Macquarie-owned Green Investment Group (GIG) has installed Korea’s maiden floating Lidar unit, at the site of the 1.4GW Ulsan floating wind power project it is developing off South Korea.

The mooring marks the first deployment of infrastructure at a vast deep-water development zone for which a memorandum of understanding was signed in January between the southeastern industrial port city of Ulsan and groups led by utility SK E&S, oil giant Shell and developer Wind Power Korea, as well as GIG.

“Launch [of] Korea’s first ever floating Lidar system [is] a significant milestone in the development of our project and Korea’s burgeoning offshore wind market,” said Woojin Choi, associate director leading GIG’s Ulsan development. “With its access to steel, ships, offshore plant expertise and port logistics, Ulsan city is perfectly positioned to deliver a fantastic offshore wind farm.

“This [unit] will collect critical data relating to wind speed and direction which will support GIG in designing the project and evaluating its influence on the environment, ecosystem and fishing industry.”

The Lidar, supplied by Chinese manufacturer Titan using a design from Germany R&D institute Fraunhofer, will capture environmental data for two years, during which time “detailed project plans will continue to be developed in collaboration with stakeholders and related organisations”, according to GIG.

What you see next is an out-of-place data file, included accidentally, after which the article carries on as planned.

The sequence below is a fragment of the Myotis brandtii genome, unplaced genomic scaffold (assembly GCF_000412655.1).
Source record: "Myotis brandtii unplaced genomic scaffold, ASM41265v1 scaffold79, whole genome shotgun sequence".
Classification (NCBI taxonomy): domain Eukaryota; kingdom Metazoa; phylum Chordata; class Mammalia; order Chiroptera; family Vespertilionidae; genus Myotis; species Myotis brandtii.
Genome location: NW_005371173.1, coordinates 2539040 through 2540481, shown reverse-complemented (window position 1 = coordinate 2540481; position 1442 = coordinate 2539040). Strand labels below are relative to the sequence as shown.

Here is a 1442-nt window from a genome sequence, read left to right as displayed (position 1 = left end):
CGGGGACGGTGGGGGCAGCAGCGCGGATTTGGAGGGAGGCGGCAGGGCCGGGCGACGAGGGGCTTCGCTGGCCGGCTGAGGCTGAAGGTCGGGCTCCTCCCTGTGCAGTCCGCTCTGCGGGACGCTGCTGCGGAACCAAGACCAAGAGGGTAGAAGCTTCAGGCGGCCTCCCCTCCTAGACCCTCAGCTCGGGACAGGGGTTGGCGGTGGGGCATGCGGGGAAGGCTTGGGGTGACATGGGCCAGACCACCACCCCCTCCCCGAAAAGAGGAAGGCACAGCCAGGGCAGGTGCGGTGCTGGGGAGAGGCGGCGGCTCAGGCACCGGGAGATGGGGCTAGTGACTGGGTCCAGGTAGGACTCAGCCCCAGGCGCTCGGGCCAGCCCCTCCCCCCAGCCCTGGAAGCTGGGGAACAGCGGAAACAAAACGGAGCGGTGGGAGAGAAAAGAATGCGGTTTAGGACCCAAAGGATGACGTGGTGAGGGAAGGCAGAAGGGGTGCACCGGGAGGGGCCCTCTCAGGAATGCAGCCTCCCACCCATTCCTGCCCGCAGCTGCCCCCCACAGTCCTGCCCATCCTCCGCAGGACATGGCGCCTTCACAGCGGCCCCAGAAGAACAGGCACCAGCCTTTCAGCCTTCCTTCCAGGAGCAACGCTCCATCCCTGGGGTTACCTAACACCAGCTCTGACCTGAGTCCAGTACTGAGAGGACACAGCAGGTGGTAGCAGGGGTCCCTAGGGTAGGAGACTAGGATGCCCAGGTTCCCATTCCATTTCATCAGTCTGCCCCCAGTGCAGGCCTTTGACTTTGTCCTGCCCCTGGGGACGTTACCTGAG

A GIG spokesperson told Recharge developer and technology partners would be announced in “late-2019/early-2020”, with switch-on of the first phase of the giant floating wind project, expected to be 400MW in size, slated for 2022. The project is sited 60km off Seosang-myon, Ulju-gun, in 140 metres of water,

The Korea Maritime University, Zen and Vision Plus are currently working with GIG to manage design and stability testing of berthing facilities, installation and operations for the project.

“Our ambition is for the Ulsan project to contribute to local economic development, revitalise local industries, create jobs and support the South Korean government’s Renewable 3020 plan [to produce 20% of its power from clean-energy sources],” Woojin added.

In April, South Korea set out a plan to grow that figure to 35% by 2040.

Floating Lidar (light detection and ranging) technology shoots a laser beam into the sky and gauges wind flow by reading the way it "scatters" in the atmospheric particles. It is now treated as “bankable” measurement technology in Europe, following successful trials at several large projects, but this is the first use off Korea for a commercial wind farm.

The Ulsan project is GIG’s first offshore as a lead developer, but the investment house has provided capital to 15 wind farms with a total capacity over 4.5GW globally, including 50% of the UK’s operational offshore wind fleet and Taiwan’s first commercial-scale offshore wind farm.

GIG has also recently signed deal with Energy Infra Asset Management, a KRW2trn ($1.7bn) renewable energy fund manager, to finance the Ulsan floating wind project, as well as one with local partner Gyeongbuk Floating Offshore Wind.